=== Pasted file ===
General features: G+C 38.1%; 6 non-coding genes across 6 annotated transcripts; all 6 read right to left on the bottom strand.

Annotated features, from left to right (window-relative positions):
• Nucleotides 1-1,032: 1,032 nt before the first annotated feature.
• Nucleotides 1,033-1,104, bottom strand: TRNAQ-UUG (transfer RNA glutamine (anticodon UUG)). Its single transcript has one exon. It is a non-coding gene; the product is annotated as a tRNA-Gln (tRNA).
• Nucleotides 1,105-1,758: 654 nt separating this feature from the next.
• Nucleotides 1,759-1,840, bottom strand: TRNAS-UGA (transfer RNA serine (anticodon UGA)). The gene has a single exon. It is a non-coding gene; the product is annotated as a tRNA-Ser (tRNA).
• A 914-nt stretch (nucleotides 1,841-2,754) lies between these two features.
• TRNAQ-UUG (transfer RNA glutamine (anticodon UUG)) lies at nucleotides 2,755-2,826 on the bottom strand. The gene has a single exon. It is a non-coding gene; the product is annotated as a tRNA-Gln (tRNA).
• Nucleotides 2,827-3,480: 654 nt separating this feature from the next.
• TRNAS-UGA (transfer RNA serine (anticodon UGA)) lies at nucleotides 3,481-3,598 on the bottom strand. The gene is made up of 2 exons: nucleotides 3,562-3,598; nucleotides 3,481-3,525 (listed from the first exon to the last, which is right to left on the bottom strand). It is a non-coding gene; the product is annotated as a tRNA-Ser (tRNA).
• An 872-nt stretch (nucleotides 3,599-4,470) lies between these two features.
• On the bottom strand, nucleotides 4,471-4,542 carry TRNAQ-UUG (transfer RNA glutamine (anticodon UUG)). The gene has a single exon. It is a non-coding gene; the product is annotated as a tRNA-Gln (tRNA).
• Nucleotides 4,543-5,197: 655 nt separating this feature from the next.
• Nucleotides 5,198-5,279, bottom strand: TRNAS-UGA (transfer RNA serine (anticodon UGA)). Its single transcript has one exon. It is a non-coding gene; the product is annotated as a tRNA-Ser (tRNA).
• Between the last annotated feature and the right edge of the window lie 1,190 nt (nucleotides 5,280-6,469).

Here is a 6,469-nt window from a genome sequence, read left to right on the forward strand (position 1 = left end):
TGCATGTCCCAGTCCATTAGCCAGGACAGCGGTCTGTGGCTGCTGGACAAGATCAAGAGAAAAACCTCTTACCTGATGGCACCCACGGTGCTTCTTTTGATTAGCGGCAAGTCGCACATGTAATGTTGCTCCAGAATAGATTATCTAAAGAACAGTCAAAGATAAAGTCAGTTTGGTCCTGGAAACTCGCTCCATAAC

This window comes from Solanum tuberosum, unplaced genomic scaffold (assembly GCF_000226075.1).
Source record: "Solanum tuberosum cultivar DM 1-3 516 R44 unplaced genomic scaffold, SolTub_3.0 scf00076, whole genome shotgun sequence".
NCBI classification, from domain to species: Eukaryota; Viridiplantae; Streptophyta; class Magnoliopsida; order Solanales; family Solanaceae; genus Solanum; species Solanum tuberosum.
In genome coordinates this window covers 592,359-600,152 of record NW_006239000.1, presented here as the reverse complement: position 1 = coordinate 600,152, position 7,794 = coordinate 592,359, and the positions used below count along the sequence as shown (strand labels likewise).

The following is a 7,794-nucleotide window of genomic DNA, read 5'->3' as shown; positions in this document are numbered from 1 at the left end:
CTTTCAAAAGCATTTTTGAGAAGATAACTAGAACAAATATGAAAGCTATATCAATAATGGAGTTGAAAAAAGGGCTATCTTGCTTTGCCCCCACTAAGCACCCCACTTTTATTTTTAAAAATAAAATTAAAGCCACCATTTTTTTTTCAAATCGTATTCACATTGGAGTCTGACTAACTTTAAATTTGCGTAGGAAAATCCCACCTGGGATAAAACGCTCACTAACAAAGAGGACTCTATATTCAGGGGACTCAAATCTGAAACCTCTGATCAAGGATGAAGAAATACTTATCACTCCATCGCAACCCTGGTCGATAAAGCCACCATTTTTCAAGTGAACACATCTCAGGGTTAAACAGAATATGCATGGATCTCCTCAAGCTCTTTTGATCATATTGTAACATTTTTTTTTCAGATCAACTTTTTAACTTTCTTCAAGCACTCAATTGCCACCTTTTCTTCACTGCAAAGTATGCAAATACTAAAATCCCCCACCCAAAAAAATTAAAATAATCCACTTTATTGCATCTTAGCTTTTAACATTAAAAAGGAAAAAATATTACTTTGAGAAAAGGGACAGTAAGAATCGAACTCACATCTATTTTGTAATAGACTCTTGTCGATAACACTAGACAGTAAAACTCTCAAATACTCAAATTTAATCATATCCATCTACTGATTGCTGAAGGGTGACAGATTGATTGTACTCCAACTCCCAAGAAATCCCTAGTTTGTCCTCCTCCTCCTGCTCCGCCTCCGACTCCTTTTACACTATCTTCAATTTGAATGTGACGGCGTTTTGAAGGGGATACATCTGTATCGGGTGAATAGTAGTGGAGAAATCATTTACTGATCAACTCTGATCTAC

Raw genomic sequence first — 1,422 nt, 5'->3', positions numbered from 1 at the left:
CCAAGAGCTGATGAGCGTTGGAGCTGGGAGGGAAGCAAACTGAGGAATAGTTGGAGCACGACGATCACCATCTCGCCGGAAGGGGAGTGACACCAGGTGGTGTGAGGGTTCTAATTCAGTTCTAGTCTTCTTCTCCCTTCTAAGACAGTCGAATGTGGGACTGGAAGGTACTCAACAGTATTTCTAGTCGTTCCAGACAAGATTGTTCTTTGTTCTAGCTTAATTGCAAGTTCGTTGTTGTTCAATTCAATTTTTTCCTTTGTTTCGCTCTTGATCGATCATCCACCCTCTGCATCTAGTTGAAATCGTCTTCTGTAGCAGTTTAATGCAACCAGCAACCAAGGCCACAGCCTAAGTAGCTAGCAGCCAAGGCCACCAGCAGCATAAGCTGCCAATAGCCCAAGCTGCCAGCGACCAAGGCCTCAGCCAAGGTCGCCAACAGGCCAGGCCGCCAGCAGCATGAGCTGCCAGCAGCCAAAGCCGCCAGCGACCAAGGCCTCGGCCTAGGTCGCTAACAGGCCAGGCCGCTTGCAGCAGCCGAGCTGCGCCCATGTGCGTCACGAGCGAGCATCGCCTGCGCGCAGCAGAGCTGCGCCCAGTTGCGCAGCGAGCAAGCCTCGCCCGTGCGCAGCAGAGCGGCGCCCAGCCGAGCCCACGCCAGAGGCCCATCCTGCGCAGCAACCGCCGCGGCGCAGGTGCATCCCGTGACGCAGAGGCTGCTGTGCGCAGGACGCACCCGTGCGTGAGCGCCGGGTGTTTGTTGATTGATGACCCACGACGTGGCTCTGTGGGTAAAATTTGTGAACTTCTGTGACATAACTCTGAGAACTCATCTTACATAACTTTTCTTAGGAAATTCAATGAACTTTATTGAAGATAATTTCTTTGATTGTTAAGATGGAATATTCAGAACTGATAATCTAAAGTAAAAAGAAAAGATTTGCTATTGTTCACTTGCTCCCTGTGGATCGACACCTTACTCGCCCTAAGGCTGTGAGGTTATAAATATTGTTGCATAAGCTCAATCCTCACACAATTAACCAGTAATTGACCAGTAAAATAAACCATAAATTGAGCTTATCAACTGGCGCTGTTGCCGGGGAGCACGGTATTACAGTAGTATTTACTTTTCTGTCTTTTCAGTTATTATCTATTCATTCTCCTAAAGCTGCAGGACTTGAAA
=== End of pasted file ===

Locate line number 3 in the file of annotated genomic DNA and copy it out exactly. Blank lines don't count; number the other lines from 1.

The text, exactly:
• Nucleotides 1-1,032: 1,032 nt before the first annotated feature.